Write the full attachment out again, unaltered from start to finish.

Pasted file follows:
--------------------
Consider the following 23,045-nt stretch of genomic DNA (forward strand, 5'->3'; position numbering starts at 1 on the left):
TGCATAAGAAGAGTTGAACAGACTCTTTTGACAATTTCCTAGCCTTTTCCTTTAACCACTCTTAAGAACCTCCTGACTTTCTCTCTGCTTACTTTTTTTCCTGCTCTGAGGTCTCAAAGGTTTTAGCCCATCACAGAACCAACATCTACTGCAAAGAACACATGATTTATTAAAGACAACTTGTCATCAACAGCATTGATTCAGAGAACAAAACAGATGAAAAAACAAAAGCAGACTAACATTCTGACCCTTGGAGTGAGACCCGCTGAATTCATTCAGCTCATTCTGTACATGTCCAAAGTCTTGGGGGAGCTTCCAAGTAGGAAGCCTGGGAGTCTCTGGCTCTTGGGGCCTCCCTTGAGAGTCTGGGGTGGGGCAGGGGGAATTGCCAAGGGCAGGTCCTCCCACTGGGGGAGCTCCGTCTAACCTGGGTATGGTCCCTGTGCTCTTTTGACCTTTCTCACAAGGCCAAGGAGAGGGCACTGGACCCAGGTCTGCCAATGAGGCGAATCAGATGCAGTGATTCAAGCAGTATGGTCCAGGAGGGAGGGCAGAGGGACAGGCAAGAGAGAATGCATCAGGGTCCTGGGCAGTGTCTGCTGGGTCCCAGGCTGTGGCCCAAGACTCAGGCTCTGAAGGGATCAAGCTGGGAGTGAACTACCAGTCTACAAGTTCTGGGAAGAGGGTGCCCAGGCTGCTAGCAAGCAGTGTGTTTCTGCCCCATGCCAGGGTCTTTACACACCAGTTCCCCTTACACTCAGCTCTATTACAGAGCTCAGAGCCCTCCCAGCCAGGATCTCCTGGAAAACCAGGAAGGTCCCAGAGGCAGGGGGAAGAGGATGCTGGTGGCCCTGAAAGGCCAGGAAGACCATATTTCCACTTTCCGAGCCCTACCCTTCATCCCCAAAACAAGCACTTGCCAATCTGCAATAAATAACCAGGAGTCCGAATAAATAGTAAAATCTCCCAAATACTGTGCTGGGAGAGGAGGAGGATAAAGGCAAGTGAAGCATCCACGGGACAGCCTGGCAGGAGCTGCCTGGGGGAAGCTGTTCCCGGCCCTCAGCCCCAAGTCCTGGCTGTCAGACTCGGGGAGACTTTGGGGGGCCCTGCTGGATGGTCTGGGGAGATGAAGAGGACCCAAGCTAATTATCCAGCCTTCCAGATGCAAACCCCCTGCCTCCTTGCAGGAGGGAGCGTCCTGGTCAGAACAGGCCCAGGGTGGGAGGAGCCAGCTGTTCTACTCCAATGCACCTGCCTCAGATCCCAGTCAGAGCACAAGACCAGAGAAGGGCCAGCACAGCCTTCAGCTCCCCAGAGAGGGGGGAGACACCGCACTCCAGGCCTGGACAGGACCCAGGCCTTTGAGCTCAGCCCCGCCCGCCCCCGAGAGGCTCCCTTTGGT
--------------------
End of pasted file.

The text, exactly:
Consider the following 23,045-nt stretch of genomic DNA (forward strand, 5'->3'; position numbering starts at 1 on the left):
TGCATAAGAAGAGTTGAACAGACTCTTTTGACAATTTCCTAGCCTTTTCCTTTAACCACTCTTAAGAACCTCCTGACTTTCTCTCTGCTTACTTTTTTTCCTGCTCTGAGGTCTCAAAGGTTTTAGCCCATCACAGAACCAACATCTACTGCAAAGAACACATGATTTATTAAAGACAACTTGTCATCAACAGCATTGATTCAGAGAACAAAACAGATGAAAAAACAAAAGCAGACTAACATTCTGACCCTTGGAGTGAGACCCGCTGAATTCATTCAGCTCATTCTGTACATGTCCAAAGTCTTGGGGGAGCTTCCAAGTAGGAAGCCTGGGAGTCTCTGGCTCTTGGGGCCTCCCTTGAGAGTCTGGGGTGGGGCAGGGGGAATTGCCAAGGGCAGGTCCTCCCACTGGGGGAGCTCCGTCTAACCTGGGTATGGTCCCTGTGCTCTTTTGACCTTTCTCACAAGGCCAAGGAGAGGGCACTGGACCCAGGTCTGCCAATGAGGCGAATCAGATGCAGTGATTCAAGCAGTATGGTCCAGGAGGGAGGGCAGAGGGACAGGCAAGAGAGAATGCATCAGGGTCCTGGGCAGTGTCTGCTGGGTCCCAGGCTGTGGCCCAAGACTCAGGCTCTGAAGGGATCAAGCTGGGAGTGAACTACCAGTCTACAAGTTCTGGGAAGAGGGTGCCCAGGCTGCTAGCAAGCAGTGTGTTTCTGCCCCATGCCAGGGTCTTTACACACCAGTTCCCCTTACACTCAGCTCTATTACAGAGCTCAGAGCCCTCCCAGCCAGGATCTCCTGGAAAACCAGGAAGGTCCCAGAGGCAGGGGGAAGAGGATGCTGGTGGCCCTGAAAGGCCAGGAAGACCATATTTCCACTTTCCGAGCCCTACCCTTCATCCCCAAAACAAGCACTTGCCAATCTGCAATAAATAACCAGGAGTCCGAATAAATAGTAAAATCTCCCAAATACTGTGCTGGGAGAGGAGGAGGATAAAGGCAAGTGAAGCATCCACGGGACAGCCTGGCAGGAGCTGCCTGGGGGAAGCTGTTCCCGGCCCTCAGCCCCAAGTCCTGGCTGTCAGACTCGGGGAGACTTTGGGGGGCCCTGCTGGATGGTCTGGGGAGATGAAGAGGACCCAAGCTAATTATCCAGCCTTCCAGATGCAAACCCCCTGCCTCCTTGCAGGAGGGAGCGTCCTGGTCAGAACAGGCCCAGGGTGGGAGGAGCCAGCTGTTCTACTCCAATGCACCTGCCTCAGATCCCAGTCAGAGCACAAGACCAGAGAAGGGCCAGCACAGCCTTCAGCTCCCCAGAGAGGGGGGAGACACCGCACTCCAGGCCTGGACAGGACCCAGGCCTTTGAGCTCAGCCCCGCCCGCCCCCGAGAGGCTCCCTTTGGT